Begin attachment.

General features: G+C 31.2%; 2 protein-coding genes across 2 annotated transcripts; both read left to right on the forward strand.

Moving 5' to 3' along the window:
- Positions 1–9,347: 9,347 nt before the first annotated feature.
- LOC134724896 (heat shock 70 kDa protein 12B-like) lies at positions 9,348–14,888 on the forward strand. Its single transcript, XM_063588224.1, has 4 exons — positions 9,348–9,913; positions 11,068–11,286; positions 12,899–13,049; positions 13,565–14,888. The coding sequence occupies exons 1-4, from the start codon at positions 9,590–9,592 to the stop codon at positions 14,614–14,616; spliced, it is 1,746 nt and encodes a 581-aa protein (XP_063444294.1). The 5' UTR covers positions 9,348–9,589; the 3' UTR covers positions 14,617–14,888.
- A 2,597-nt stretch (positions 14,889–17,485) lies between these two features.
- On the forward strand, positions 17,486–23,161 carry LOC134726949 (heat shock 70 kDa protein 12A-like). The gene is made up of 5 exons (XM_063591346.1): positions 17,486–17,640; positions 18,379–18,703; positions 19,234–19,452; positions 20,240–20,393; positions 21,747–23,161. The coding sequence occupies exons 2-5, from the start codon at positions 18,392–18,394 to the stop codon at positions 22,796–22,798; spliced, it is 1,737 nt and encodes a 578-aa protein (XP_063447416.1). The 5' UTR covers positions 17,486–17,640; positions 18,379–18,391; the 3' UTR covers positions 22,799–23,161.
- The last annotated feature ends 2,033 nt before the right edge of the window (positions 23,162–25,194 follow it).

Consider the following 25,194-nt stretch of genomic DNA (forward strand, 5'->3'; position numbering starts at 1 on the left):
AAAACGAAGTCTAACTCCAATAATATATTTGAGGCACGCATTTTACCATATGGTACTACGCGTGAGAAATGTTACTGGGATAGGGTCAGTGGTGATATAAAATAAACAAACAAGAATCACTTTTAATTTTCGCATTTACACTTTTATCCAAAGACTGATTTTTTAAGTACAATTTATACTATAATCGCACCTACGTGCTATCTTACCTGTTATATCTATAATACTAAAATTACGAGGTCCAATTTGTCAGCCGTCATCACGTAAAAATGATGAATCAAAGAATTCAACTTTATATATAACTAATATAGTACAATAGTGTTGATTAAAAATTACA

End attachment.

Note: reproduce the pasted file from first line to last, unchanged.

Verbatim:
General features: G+C 31.2%; 2 protein-coding genes across 2 annotated transcripts; both read left to right on the forward strand.

Moving 5' to 3' along the window:
- Positions 1–9,347: 9,347 nt before the first annotated feature.
- LOC134724896 (heat shock 70 kDa protein 12B-like) lies at positions 9,348–14,888 on the forward strand. Its single transcript, XM_063588224.1, has 4 exons — positions 9,348–9,913; positions 11,068–11,286; positions 12,899–13,049; positions 13,565–14,888. The coding sequence occupies exons 1-4, from the start codon at positions 9,590–9,592 to the stop codon at positions 14,614–14,616; spliced, it is 1,746 nt and encodes a 581-aa protein (XP_063444294.1). The 5' UTR covers positions 9,348–9,589; the 3' UTR covers positions 14,617–14,888.
- A 2,597-nt stretch (positions 14,889–17,485) lies between these two features.
- On the forward strand, positions 17,486–23,161 carry LOC134726949 (heat shock 70 kDa protein 12A-like). The gene is made up of 5 exons (XM_063591346.1): positions 17,486–17,640; positions 18,379–18,703; positions 19,234–19,452; positions 20,240–20,393; positions 21,747–23,161. The coding sequence occupies exons 2-5, from the start codon at positions 18,392–18,394 to the stop codon at positions 22,796–22,798; spliced, it is 1,737 nt and encodes a 578-aa protein (XP_063447416.1). The 5' UTR covers positions 17,486–17,640; positions 18,379–18,391; the 3' UTR covers positions 22,799–23,161.
- The last annotated feature ends 2,033 nt before the right edge of the window (positions 23,162–25,194 follow it).

Consider the following 25,194-nt stretch of genomic DNA (forward strand, 5'->3'; position numbering starts at 1 on the left):
AAAACGAAGTCTAACTCCAATAATATATTTGAGGCACGCATTTTACCATATGGTACTACGCGTGAGAAATGTTACTGGGATAGGGTCAGTGGTGATATAAAATAAACAAACAAGAATCACTTTTAATTTTCGCATTTACACTTTTATCCAAAGACTGATTTTTTAAGTACAATTTATACTATAATCGCACCTACGTGCTATCTTACCTGTTATATCTATAATACTAAAATTACGAGGTCCAATTTGTCAGCCGTCATCACGTAAAAATGATGAATCAAAGAATTCAACTTTATATATAACTAATATAGTACAATAGTGTTGATTAAAAATTACA